capacity of rats (3). When rabbits were given doses of 0, 0.5, 1, 3, 10
or 20 mg/kg/day of technical dicamba from days 6 through 18 of
pregnancy, toxic effects on the mothers, slightly reduced fetal body
weights, and increased loss of fetuses occurred at the 10 mg/kg dose.
EPA has set the NOAEL for this study at 3 mg/kg/day (11, 13).
Dicamba is suspected of being a human teratogen. No teratogenic
effects have been shown in lab animals such as rabbits and rats (14).
Dicamba has not been shown to be a mutagen (8, 13).
Data from laboratory studies are inadequate for EPA to determine if
dicamba can increase the risk of cancer in humans (12). Rats fed up to
25 mg dicamba/kg/day for 2 years showed no increased incidence of tumors
In mice, some enlargement of liver cells has occurred. A similar
effect has not been shown in man.
Fate in Humans and Animals
Dicamba was excreted rapidly by rats, mainly in the urine, when
administered orally or subcutaneously. One to 4% was excreted in the
feces (3). Mice, rats, rabbits and dogs excreted 85% of an oral dose as
unmetabolized dicamba in the urine within 48 hours of dosing.
Eventually, between 90 and 99% of the dose was excreted unmetabolized in
the urine. This indicates that dicamba is rapidly absorbed into the
bloodstream from the gastrointestinal tract (13). Like most organic
acids, dicamba is joined to glycine (8), or glucuronic acid (6) in the
When dicamba was ingested daily in the feed, the concentrations in
different organs reached a steady state within 2 weeks. When daily
intake stopped, storage in the organs declined rapidly (3). It is
therefore concluded that dicamba does not bioaccumulate in mammalian
Following an attempted suicide with a mixture of dicamba and 2,4-D,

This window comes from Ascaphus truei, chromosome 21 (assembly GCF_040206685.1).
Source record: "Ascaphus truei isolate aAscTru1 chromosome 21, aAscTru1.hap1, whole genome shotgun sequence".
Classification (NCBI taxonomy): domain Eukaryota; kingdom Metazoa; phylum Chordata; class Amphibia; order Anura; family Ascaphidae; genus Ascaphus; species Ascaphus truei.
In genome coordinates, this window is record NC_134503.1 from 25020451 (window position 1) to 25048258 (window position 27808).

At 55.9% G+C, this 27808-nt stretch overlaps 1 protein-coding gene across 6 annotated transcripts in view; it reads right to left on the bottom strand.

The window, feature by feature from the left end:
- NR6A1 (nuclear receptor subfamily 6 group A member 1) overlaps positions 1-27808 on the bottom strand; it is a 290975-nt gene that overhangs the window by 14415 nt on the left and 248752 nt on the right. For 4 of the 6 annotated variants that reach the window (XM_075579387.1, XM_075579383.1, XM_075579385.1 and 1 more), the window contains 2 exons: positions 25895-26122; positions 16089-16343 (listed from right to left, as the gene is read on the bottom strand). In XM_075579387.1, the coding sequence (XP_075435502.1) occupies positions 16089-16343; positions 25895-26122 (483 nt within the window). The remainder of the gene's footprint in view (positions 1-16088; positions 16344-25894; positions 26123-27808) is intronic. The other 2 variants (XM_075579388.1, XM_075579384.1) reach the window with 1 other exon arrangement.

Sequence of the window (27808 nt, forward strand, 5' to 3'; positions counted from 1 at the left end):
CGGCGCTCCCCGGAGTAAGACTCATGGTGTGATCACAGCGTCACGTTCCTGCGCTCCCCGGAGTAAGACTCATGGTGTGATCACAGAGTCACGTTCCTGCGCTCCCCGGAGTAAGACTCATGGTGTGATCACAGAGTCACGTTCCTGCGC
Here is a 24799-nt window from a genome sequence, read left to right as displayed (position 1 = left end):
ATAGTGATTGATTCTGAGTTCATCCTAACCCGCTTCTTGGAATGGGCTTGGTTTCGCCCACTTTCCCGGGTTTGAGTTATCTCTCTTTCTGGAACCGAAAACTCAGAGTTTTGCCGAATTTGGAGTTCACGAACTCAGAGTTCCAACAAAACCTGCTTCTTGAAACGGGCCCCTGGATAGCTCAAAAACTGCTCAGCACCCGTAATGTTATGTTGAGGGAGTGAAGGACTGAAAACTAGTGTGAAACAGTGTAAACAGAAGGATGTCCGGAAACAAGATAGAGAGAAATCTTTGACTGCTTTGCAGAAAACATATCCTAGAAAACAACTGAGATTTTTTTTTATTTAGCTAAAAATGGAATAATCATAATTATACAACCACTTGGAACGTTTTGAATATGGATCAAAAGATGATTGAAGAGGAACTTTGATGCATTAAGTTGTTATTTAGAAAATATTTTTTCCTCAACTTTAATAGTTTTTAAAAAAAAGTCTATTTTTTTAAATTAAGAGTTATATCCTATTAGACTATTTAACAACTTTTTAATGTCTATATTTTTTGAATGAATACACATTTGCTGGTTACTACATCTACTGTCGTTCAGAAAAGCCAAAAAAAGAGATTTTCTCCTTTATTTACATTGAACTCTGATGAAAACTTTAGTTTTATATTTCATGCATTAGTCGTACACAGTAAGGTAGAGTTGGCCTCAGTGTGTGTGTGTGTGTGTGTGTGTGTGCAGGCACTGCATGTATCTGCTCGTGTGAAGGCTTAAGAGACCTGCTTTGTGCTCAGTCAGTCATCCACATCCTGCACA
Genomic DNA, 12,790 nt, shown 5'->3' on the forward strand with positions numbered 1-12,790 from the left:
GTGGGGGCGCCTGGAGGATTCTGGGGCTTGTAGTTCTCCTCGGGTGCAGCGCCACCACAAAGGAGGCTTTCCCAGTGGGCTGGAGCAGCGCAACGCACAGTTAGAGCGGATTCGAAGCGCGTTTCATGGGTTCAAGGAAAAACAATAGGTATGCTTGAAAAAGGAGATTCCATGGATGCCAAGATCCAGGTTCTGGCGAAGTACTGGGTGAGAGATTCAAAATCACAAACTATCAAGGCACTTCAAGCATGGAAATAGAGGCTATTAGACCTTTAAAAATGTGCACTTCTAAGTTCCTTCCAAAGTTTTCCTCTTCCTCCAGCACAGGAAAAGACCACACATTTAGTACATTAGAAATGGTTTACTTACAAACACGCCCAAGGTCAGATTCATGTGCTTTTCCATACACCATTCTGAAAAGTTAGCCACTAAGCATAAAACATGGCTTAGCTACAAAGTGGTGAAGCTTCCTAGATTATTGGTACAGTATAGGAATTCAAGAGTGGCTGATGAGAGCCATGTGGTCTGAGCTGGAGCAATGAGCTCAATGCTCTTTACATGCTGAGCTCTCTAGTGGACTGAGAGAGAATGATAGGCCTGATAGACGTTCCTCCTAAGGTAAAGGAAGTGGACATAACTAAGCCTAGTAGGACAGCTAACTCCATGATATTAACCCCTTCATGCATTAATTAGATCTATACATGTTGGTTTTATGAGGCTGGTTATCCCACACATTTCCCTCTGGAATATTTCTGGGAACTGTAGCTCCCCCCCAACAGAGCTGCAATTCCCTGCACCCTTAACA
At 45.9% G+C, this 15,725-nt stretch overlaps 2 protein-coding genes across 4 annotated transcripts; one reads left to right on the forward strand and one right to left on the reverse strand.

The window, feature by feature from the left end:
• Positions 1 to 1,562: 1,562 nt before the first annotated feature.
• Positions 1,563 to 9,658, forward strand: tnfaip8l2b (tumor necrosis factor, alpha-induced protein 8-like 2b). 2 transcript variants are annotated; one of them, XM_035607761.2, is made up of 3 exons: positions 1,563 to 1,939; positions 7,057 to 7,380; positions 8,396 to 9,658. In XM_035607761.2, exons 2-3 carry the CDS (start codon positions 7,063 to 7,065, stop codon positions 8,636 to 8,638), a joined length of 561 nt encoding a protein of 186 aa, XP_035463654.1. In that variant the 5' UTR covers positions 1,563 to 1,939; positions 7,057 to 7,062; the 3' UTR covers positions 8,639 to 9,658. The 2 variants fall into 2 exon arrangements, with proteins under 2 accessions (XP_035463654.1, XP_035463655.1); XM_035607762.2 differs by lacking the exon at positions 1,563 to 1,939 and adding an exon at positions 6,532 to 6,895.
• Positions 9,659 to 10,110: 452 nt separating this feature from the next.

dicamba levels in the blood serum and urine of the victim became
undetectable within 2 weeks (3).
Effects on Birds
Dicamba is only slightly toxic to birds. The LD50 for technical
dicamba in mallard ducks is 2,009 mg/kg. The 8-day dietary LC50 in
mallards and in bobwhite quail is greater than 10,000 ppm (2).
Effects on Aquatic Organisms
Dicamba is of low toxicity to fish (2, 5). The lethal concentration
fifty, or LC50, is that concentration of a chemical in air or water that
kills half of the experimental animals exposed to it for a set time
period. The 96-hour LC50 for technical dicamba in rainbow trout is
135.4 mg/l, 135.3 mg/l in bluegill sunfish, greater than 100.0 mg/l in
grass shrimp, and greater than 180.0 mg/l in fiddler crab and sheepshead
minnow (2). The 48-hour LC50 for dicamba in rainbow trout is 35 mg/l,
40 mg/l in bluegill, 465 mg/l in carp (10), and 110.7 mg/l in Daphnia
magna, a small freshwater crustacean (2).
Effects on Other Animals (Nontarget species)
When used according to the instructions, dicamba poses little
threat to wildlife. Dicamba is not toxic to bees (10).
Breakdown of Chemical in Soil and Groundwater
Dicamba does not bind to soil particles (Koc = 2 g/ml) (4) and is
highly soluble in water. It is therefore highly mobile in the soil and
may contaminate groundwater. Its leaching potential increases with
precipitation and the volume applied.
Metabolism by soil microorganisms is the major pathway of loss
under most soil conditions. The rate of biodegradation increases with
temperature and increasing soil moisture, and tends to be faster when
soil is slightly acidic. When soil moisture increases above 50%, the
rate of biodegradation declines (2).
Dicamba slowly breaks down in sunlight (2). Volatilization from
soil surfaces is probably not significant, but some volatilization may
occur from plant surfaces (7). It is stable to water and other
chemicals in the soil (8). In humid areas, dicamba will be leached from
the soil in 3-12 weeks. The half-life if dicamba in soil has varied
from 4 to 555 days with the typical half-life being 1 to 4 weeks. Under
conditions suitable to rapid metabolism, the half-life is less than 2